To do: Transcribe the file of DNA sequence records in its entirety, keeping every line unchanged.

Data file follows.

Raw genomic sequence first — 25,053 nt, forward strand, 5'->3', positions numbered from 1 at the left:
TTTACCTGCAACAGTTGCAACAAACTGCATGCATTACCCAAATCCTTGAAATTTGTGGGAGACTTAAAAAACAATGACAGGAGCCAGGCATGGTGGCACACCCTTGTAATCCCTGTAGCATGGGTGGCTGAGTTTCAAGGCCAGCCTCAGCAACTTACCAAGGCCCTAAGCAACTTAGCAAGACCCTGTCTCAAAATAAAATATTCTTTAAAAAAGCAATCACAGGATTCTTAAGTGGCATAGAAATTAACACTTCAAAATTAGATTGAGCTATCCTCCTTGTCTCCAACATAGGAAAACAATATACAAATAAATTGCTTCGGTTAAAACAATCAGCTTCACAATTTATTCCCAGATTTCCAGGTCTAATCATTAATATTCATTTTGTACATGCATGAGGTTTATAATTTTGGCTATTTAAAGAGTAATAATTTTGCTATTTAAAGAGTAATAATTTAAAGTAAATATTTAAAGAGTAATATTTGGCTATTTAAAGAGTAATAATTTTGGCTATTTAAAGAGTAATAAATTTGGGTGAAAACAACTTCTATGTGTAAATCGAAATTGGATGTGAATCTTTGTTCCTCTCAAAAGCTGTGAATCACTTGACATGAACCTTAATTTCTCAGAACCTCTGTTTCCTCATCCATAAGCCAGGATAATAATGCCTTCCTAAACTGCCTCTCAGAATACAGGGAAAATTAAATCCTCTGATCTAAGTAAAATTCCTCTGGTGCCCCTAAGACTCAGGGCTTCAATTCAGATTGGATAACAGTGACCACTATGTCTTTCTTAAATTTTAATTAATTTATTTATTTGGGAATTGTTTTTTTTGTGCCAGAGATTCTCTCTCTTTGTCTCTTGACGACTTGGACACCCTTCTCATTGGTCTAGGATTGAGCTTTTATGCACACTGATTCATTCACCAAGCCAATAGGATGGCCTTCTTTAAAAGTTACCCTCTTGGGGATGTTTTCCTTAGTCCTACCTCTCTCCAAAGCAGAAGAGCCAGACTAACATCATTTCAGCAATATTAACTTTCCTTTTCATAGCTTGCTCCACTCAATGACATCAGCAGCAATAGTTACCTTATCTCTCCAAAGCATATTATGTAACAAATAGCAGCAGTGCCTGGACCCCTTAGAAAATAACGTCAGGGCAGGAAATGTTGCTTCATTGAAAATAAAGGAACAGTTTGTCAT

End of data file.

Raw genomic sequence first — 25,053 nt, forward strand, 5'->3', positions numbered from 1 at the left:
TTTACCTGCAACAGTTGCAACAAACTGCATGCATTACCCAAATCCTTGAAATTTGTGGGAGACTTAAAAAACAATGACAGGAGCCAGGCATGGTGGCACACCCTTGTAATCCCTGTAGCATGGGTGGCTGAGTTTCAAGGCCAGCCTCAGCAACTTACCAAGGCCCTAAGCAACTTAGCAAGACCCTGTCTCAAAATAAAATATTCTTTAAAAAAGCAATCACAGGATTCTTAAGTGGCATAGAAATTAACACTTCAAAATTAGATTGAGCTATCCTCCTTGTCTCCAACATAGGAAAACAATATACAAATAAATTGCTTCGGTTAAAACAATCAGCTTCACAATTTATTCCCAGATTTCCAGGTCTAATCATTAATATTCATTTTGTACATGCATGAGGTTTATAATTTTGGCTATTTAAAGAGTAATAATTTTGCTATTTAAAGAGTAATAATTTAAAGTAAATATTTAAAGAGTAATATTTGGCTATTTAAAGAGTAATAATTTTGGCTATTTAAAGAGTAATAAATTTGGGTGAAAACAACTTCTATGTGTAAATCGAAATTGGATGTGAATCTTTGTTCCTCTCAAAAGCTGTGAATCACTTGACATGAACCTTAATTTCTCAGAACCTCTGTTTCCTCATCCATAAGCCAGGATAATAATGCCTTCCTAAACTGCCTCTCAGAATACAGGGAAAATTAAATCCTCTGATCTAAGTAAAATTCCTCTGGTGCCCCTAAGACTCAGGGCTTCAATTCAGATTGGATAACAGTGACCACTATGTCTTTCTTAAATTTTAATTAATTTATTTATTTGGGAATTGTTTTTTTTGTGCCAGAGATTCTCTCTCTTTGTCTCTTGACGACTTGGACACCCTTCTCATTGGTCTAGGATTGAGCTTTTATGCACACTGATTCATTCACCAAGCCAATAGGATGGCCTTCTTTAAAAGTTACCCTCTTGGGGATGTTTTCCTTAGTCCTACCTCTCTCCAAAGCAGAAGAGCCAGACTAACATCATTTCAGCAATATTAACTTTCCTTTTCATAGCTTGCTCCACTCAATGACATCAGCAGCAATAGTTACCTTATCTCTCCAAAGCATATTATGTAACAAATAGCAGCAGTGCCTGGACCCCTTAGAAAATAACGTCAGGGCAGGAAATGTTGCTTCATTGAAAATAAAGGAACAGTTTGTCAT